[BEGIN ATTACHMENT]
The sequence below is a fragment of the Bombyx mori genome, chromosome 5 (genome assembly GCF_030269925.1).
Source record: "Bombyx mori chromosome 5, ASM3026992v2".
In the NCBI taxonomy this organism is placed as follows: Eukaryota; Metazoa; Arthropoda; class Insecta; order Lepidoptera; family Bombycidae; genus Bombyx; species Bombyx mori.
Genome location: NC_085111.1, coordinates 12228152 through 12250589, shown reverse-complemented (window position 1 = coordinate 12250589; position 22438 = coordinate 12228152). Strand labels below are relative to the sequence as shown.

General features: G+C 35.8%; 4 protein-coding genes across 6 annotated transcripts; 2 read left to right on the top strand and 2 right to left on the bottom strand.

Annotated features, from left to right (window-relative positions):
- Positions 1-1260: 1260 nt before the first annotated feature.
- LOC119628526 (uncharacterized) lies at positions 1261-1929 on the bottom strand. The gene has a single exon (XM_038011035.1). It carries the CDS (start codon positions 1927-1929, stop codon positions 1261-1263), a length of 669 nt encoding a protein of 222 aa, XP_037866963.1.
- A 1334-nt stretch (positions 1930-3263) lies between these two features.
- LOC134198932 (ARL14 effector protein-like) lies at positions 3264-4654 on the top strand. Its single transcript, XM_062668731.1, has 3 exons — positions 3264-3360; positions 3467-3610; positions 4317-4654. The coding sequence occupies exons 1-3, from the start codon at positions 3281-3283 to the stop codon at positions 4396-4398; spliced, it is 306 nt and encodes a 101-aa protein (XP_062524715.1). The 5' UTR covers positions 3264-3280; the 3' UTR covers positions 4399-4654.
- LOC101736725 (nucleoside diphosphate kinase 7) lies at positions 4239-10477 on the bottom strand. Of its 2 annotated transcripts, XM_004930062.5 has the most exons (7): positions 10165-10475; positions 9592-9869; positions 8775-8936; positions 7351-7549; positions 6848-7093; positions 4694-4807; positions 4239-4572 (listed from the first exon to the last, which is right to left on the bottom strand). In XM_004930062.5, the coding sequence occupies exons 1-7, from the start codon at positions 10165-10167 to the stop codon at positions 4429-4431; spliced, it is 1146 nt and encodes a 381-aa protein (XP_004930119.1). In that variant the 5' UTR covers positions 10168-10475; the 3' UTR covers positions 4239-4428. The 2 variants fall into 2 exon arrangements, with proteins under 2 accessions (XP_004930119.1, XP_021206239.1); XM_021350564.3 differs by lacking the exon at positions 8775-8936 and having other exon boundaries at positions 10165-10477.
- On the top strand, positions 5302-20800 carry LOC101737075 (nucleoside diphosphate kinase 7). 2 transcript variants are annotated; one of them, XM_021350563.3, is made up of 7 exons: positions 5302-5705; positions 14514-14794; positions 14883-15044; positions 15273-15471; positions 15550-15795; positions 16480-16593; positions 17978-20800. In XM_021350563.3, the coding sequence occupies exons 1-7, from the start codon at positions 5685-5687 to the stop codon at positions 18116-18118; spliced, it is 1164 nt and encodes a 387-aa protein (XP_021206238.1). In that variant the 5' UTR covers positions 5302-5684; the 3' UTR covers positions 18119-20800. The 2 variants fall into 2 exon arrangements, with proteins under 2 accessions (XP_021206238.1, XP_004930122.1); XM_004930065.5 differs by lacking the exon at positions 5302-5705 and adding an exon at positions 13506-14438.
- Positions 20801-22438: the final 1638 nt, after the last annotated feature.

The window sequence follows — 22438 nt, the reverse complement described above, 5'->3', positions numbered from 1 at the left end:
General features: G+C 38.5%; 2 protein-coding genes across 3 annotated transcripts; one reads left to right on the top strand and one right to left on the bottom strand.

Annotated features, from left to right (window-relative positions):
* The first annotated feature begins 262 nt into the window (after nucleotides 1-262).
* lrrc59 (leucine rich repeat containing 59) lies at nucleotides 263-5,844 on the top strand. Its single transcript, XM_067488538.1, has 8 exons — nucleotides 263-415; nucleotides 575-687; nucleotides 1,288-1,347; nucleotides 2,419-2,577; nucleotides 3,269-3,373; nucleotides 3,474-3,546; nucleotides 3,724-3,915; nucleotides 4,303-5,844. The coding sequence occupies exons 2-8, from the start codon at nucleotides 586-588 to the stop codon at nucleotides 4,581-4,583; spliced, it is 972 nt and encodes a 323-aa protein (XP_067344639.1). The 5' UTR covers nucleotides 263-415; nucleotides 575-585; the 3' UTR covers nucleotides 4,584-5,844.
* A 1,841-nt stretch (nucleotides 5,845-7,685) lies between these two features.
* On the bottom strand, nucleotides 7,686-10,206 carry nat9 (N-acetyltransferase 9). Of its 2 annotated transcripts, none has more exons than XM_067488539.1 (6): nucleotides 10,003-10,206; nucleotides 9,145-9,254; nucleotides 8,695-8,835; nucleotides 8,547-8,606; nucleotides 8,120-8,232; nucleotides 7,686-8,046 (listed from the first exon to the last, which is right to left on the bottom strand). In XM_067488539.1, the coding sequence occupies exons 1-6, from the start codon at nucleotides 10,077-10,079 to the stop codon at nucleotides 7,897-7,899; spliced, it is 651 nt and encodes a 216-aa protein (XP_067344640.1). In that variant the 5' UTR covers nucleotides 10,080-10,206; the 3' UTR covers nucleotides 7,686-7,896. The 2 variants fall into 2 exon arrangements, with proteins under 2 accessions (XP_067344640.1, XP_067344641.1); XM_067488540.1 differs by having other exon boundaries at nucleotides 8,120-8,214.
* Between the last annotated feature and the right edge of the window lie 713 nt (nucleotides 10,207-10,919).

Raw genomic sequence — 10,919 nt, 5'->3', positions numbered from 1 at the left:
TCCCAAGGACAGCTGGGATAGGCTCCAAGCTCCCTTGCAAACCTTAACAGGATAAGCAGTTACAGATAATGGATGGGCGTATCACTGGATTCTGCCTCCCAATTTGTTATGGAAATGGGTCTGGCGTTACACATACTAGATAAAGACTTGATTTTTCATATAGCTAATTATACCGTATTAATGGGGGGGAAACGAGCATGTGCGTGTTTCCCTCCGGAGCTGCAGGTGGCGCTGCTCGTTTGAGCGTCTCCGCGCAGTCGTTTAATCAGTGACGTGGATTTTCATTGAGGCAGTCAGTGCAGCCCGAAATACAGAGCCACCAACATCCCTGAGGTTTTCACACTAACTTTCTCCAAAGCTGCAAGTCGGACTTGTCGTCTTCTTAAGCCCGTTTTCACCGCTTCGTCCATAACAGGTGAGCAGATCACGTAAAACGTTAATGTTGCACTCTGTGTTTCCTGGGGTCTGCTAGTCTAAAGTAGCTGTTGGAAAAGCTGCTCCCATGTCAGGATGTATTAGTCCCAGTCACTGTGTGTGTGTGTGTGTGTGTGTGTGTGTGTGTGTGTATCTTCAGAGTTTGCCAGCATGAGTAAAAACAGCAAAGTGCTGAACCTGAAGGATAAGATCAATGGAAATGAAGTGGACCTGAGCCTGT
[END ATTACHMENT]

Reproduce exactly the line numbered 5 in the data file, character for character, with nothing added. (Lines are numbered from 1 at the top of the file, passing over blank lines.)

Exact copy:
General features: G+C 35.8%; 4 protein-coding genes across 6 annotated transcripts; 2 read left to right on the top strand and 2 right to left on the bottom strand.